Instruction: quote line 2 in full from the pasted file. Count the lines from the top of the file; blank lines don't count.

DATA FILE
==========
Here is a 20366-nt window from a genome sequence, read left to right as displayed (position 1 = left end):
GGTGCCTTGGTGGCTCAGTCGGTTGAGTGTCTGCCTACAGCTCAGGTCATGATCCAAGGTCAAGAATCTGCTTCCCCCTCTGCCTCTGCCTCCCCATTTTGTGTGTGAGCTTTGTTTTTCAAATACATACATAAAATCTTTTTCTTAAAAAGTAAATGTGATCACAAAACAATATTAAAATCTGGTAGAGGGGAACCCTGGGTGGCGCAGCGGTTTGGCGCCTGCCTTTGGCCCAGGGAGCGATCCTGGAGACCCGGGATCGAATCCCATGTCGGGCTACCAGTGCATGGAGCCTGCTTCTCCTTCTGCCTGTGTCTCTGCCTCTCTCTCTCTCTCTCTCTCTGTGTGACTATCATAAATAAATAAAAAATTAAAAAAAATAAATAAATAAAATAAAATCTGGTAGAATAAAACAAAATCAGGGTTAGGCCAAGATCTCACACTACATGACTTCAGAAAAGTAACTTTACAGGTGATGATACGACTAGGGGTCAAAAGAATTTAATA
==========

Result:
GGTGCCTTGGTGGCTCAGTCGGTTGAGTGTCTGCCTACAGCTCAGGTCATGATCCAAGGTCAAGAATCTGCTTCCCCCTCTGCCTCTGCCTCCCCATTTTGTGTGTGAGCTTTGTTTTTCAAATACATACATAAAATCTTTTTCTTAAAAAGTAAATGTGATCACAAAACAATATTAAAATCTGGTAGAGGGGAACCCTGGGTGGCGCAGCGGTTTGGCGCCTGCCTTTGGCCCAGGGAGCGATCCTGGAGACCCGGGATCGAATCCCATGTCGGGCTACCAGTGCATGGAGCCTGCTTCTCCTTCTGCCTGTGTCTCTGCCTCTCTCTCTCTCTCTCTCTCTGTGTGACTATCATAAATAAATAAAAAATTAAAAAAAATAAATAAATAAAATAAAATCTGGTAGAATAAAACAAAATCAGGGTTAGGCCAAGATCTCACACTACATGACTTCAGAAAAGTAACTTTACAGGTGATGATACGACTAGGGGTCAAAAGAATTTAATA